Wholesale sales up 1.2%

inventories fall

Measures suggest rise in factory output likely

March 12, 2002|By BLOOMBERG NEWS

WASHINGTON - Sales at U.S. wholesalers posted the largest gain in 19 months in January and inventories fell, a sign that further demand may have to be met by increased factory production.

The 1.2 percent increase in sales after a 0.5 percent drop in December was the first since August and the biggest since June 2000, the Commerce Department reported yesterday. Stockpiles fell for an eighth consecutive month in January. The 0.2 percent decline after a drop of 0.5 percent in December brought the value of inventories to a two-year low of $287.7 billion.

"Sales are so strong that inventories are getting even thinner," said Joseph LaVorgna, a senior economist at Deutsche Bank Securities in New York. "You are going to get more production, employment and income growth because inventories are going to be rebuilt."

The sales gains drove down the inventory-to-sales ratio, a measure of how long goods remain on storeroom shelves, to 1.28 months, the lowest since March 2000. February sales at U.S. retail chains, including Best Buy Co. and Wal-Mart Stores Inc., already have posted the biggest monthly gain in almost two years, private reports show.

Factories, wholesalers and retailers pared inventories by a record $120 billion at an annual rate from October to December, according to previous data from the Commerce Department. Consumer spending grew during the quarter at a 6 percent annual rate, the fastest in 3 1/2 years.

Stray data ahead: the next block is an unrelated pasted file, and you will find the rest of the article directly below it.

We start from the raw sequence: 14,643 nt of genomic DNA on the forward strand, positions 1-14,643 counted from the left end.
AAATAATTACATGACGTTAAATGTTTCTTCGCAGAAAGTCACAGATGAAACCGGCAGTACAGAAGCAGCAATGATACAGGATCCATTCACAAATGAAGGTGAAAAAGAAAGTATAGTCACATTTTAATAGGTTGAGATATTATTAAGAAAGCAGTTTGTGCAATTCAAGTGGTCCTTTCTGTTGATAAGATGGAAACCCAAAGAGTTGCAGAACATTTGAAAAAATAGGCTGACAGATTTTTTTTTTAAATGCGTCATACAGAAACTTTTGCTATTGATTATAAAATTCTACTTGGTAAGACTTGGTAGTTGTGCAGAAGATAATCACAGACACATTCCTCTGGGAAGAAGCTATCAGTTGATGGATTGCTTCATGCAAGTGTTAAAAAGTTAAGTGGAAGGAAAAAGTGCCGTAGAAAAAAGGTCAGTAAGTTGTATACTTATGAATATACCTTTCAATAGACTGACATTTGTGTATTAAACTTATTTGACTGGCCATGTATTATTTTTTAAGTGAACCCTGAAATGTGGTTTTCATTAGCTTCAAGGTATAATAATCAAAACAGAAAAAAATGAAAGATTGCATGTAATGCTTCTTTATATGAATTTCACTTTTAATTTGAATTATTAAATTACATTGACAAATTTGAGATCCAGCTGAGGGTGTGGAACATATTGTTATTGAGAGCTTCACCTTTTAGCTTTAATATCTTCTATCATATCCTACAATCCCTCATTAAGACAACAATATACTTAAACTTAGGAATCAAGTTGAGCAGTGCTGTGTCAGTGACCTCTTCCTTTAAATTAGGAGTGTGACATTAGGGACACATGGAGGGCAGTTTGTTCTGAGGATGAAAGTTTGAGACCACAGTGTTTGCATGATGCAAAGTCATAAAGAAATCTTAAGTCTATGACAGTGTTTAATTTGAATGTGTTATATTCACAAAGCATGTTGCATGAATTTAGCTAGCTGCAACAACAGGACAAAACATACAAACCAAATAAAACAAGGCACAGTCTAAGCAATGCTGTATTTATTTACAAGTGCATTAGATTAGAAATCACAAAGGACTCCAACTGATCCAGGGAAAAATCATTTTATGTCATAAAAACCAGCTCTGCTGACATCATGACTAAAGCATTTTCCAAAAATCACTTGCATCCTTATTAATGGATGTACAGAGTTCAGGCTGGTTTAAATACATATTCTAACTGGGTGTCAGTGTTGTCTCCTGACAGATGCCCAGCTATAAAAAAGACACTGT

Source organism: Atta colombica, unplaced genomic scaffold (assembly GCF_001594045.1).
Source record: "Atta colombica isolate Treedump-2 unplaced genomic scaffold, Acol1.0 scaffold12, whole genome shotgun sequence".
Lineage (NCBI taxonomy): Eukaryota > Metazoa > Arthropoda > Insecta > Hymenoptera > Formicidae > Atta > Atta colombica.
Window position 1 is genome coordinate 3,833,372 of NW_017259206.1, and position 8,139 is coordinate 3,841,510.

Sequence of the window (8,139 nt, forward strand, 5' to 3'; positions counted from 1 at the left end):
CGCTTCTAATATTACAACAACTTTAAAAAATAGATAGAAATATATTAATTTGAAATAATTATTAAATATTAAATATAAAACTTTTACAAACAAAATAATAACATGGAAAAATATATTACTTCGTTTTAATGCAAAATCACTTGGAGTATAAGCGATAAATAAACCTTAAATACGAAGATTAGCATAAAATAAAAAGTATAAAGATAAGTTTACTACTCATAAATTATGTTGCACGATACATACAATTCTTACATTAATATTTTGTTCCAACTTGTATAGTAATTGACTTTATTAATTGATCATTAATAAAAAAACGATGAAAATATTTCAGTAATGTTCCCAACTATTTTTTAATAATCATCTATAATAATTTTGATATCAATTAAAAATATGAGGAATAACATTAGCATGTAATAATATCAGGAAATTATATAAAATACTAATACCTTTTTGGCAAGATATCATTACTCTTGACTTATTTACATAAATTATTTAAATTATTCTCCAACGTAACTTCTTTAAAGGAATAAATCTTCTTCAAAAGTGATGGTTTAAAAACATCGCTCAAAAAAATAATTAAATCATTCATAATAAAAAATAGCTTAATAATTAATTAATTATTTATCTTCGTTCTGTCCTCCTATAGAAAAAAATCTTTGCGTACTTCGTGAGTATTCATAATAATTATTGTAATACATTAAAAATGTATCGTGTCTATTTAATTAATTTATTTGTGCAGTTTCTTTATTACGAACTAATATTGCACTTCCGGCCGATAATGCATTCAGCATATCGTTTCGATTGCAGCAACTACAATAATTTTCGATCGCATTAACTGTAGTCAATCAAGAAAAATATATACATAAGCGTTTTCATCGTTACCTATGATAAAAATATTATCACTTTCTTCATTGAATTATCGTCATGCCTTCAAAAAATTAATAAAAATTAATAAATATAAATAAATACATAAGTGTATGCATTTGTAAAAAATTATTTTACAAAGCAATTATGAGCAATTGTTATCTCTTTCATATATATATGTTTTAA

Wholesalers account for about one-fourth of all business stockpiles. Retailers and factories account for the rest. Last week, the Commerce Department reported a 0.6 percent decline in January factory inventories, the smallest decrease in eight months, after a 0.9 percent drop a month earlier.

The economy entered into recession one year ago this month as business investment fell and companies reduced stockpiles. The rebuilding of inventories may contribute to the expansion.

"Stocks in many industries have been drawn down to levels at which firms will soon need to taper off their rate of liquidation, if they have not already done so," Federal Reserve Board Chairman Alan Greenspan said in testimony before the Senate last week. "The lift to income and spending from the inevitable cessation of inventory liquidation could be significant."

Analysts surveyed by Bloomberg News had expected wholesale inventories to drop 0.4 percent in January, according to the median of 23 forecasts, after a previously reported decline of 0.6 percent a month earlier.

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